Few individuals have shaped the profession of positive psychology, and with it, the field of professional coaching, as much as psychologist, educator, and author Martin E.P. Seligman. In recent years, he has focused much of his work and writing on the concept of “flourishing” or “well-being theory.” That’s good news for us as coaches, because that’s exactly what we do—we help people flourish.
According to Seligman, well-being, or flourishing, has five measurable elements —positive emotion, engagement, positive relationships, meaning, and accomplishment. (PERMA).
The Elements of Well-Being: PERMA
Let’s take a closer look at each of these, starting with positive emotion.
When working with clients, it’s important to understand that positive emotions are subjective. What brings one person joy might elicit feelings of anxiety or distress in someone else.
We can help clients tap into positive emotions by helping them identify what energizes them and minimize the people, places, and activities that drain them. Also, listen for what feeds their soul, what they find life-giving. Sometimes life’s simplest pleasures, such as watching a beautiful sunset, spending time with others, or reading a good book that bring us deep joy.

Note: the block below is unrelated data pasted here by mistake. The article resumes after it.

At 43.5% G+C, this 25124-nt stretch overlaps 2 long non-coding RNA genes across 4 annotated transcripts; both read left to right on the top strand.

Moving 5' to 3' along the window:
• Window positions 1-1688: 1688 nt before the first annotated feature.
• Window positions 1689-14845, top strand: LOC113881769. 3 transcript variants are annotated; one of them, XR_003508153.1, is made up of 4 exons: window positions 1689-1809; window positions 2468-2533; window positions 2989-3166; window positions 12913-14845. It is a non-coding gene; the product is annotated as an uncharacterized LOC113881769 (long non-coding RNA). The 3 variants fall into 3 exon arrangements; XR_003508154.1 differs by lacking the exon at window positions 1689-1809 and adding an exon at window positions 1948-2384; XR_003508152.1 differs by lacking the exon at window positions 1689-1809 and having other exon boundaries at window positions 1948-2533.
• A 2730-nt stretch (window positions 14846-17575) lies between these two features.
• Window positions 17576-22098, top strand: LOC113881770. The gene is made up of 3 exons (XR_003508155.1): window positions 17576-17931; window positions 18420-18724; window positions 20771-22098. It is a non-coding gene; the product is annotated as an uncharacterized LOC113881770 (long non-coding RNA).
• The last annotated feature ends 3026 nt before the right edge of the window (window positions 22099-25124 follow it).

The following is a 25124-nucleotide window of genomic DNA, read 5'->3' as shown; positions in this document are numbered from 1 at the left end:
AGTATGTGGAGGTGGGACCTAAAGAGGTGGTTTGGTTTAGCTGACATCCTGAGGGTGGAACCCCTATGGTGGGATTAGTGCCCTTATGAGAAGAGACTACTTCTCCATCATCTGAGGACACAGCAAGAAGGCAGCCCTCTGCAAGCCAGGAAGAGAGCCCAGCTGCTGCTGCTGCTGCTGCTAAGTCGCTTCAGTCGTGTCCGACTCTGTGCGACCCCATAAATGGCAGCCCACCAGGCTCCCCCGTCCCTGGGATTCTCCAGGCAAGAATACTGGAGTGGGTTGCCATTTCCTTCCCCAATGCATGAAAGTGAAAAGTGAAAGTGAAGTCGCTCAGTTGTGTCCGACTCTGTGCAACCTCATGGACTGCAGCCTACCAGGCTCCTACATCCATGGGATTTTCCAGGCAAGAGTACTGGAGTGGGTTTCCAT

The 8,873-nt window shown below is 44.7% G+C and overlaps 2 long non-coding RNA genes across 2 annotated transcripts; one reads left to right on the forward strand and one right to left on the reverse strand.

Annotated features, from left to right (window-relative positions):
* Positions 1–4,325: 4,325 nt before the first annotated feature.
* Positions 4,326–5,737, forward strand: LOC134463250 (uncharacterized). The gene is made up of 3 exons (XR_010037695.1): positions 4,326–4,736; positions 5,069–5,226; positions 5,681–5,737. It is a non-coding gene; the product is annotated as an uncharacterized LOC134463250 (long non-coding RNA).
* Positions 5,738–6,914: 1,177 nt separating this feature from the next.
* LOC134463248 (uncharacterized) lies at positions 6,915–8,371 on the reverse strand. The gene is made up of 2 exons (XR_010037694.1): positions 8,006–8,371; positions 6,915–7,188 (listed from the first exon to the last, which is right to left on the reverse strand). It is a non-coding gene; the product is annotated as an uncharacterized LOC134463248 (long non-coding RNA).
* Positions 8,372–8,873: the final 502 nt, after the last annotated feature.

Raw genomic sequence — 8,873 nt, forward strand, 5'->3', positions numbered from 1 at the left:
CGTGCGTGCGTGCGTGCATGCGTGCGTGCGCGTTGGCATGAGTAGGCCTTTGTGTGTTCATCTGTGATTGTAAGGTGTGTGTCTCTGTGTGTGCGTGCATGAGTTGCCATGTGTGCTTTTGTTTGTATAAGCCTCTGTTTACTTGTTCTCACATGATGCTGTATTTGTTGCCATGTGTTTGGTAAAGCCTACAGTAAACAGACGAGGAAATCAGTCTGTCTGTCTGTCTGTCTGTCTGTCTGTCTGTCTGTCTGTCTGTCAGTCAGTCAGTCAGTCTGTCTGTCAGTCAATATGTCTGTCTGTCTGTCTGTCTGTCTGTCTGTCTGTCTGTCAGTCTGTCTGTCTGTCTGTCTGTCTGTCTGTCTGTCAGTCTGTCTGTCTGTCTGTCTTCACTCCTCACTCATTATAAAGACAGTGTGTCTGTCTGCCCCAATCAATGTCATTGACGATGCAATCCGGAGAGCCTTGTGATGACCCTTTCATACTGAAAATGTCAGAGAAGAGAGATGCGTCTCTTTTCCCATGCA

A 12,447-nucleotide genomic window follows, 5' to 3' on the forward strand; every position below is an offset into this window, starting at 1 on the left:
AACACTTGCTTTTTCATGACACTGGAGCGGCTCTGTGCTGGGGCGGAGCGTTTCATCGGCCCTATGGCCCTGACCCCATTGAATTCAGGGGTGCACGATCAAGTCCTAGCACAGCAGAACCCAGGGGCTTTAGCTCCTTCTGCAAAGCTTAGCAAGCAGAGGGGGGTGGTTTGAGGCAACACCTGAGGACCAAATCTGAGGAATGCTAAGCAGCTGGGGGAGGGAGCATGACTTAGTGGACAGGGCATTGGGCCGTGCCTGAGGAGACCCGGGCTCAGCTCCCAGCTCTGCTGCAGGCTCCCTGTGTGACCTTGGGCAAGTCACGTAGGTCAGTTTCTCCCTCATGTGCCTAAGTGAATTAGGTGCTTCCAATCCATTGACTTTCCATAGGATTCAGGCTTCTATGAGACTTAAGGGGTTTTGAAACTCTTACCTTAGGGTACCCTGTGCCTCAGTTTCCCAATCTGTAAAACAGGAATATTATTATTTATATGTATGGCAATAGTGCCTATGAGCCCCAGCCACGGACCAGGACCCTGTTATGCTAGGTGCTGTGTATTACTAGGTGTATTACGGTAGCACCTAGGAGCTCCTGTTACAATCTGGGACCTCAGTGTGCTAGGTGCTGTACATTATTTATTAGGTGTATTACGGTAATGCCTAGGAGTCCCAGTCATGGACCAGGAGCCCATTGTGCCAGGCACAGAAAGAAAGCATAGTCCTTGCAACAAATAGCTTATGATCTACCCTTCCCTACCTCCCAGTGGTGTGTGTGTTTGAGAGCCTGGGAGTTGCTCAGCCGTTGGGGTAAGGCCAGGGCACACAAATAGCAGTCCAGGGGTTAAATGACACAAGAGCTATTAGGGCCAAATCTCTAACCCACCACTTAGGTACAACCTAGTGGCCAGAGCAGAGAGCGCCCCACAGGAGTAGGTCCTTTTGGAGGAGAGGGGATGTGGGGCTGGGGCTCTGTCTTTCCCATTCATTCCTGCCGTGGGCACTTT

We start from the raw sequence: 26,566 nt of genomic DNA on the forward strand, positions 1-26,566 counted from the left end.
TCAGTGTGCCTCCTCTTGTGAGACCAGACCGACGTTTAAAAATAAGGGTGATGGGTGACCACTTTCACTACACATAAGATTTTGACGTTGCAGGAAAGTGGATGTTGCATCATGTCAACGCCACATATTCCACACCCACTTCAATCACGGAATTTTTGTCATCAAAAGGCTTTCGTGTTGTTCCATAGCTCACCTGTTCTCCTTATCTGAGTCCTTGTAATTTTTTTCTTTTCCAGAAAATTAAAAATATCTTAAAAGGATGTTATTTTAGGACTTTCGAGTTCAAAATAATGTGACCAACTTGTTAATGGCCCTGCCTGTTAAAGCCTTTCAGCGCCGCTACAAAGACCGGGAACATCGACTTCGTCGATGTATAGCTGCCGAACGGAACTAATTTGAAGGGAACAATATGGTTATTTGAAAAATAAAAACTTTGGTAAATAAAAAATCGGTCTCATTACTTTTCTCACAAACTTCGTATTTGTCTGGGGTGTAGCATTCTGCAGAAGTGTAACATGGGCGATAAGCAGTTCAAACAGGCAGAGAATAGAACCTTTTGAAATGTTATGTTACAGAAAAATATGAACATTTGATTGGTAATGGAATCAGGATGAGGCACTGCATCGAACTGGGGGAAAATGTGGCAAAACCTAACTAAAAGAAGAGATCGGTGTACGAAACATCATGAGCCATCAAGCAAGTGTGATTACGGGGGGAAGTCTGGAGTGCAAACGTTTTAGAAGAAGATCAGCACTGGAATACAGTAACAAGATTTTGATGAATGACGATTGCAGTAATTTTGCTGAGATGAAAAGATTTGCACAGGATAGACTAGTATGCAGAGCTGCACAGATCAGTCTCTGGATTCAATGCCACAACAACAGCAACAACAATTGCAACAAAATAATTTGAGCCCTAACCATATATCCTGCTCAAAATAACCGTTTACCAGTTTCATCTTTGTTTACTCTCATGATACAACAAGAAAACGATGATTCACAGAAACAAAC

Engagement is another subjective element of well-being. Many people describe losing track of time or being “in the flow” when they are doing something they love. When clients use phrases like these, it’s a good indicator they are engaged in what they are doing. Engaged clients are involved in all aspects of life. Whether it’s spending time with family or participating in their favorite hobby, an engaged client actively pursues life.
We were created for relationship — with God and with others. Any coaching around the issue of well-being must address relationships, especially how to cultivate and maintain healthy relationships. People simply cannot flourish if they lack healthy relationships or their relationships with others are disordered.
Meaning can be defined as serving a larger purpose or mission than yourself. For the Christian, meaning is found in and through Jesus Christ. As Christian coaches, we can help our clients discover their life’s purpose, using powerful questions, assessments, and other coaching tools.
A good coach will also help clients find meaning and purpose in their suffering and trials. But be careful when coaching around suffering, as the client must be ready and willing to move forward by exploring difficult issues and the emotions that accompany them. As always, let the client set the agenda and pace.
Accomplishment focuses on achievement and success, which is different for each one of us. For some, it might mean a promotion at work. But for the Christian, success and achievement are measured by a biblical standard. In the movie, Chariots of Fire, the actor portraying Olympic runner Eric Liddell says, “God made me fast, and when I run, I feel His pleasure.”
Help clients define what success means to them, and then help them create a plan to achieve it. Engage clients in a discovery process that helps them identify their life’s greatest joy and accomplishment.
As coaches, our goal is to help clients maximize their professional and personal potential, to flourish in every area of their lives. And by focusing on the five elements of well-being —positive emotion, engagement, positive relationships, meaning, and accomplishment — we can help them do just that.
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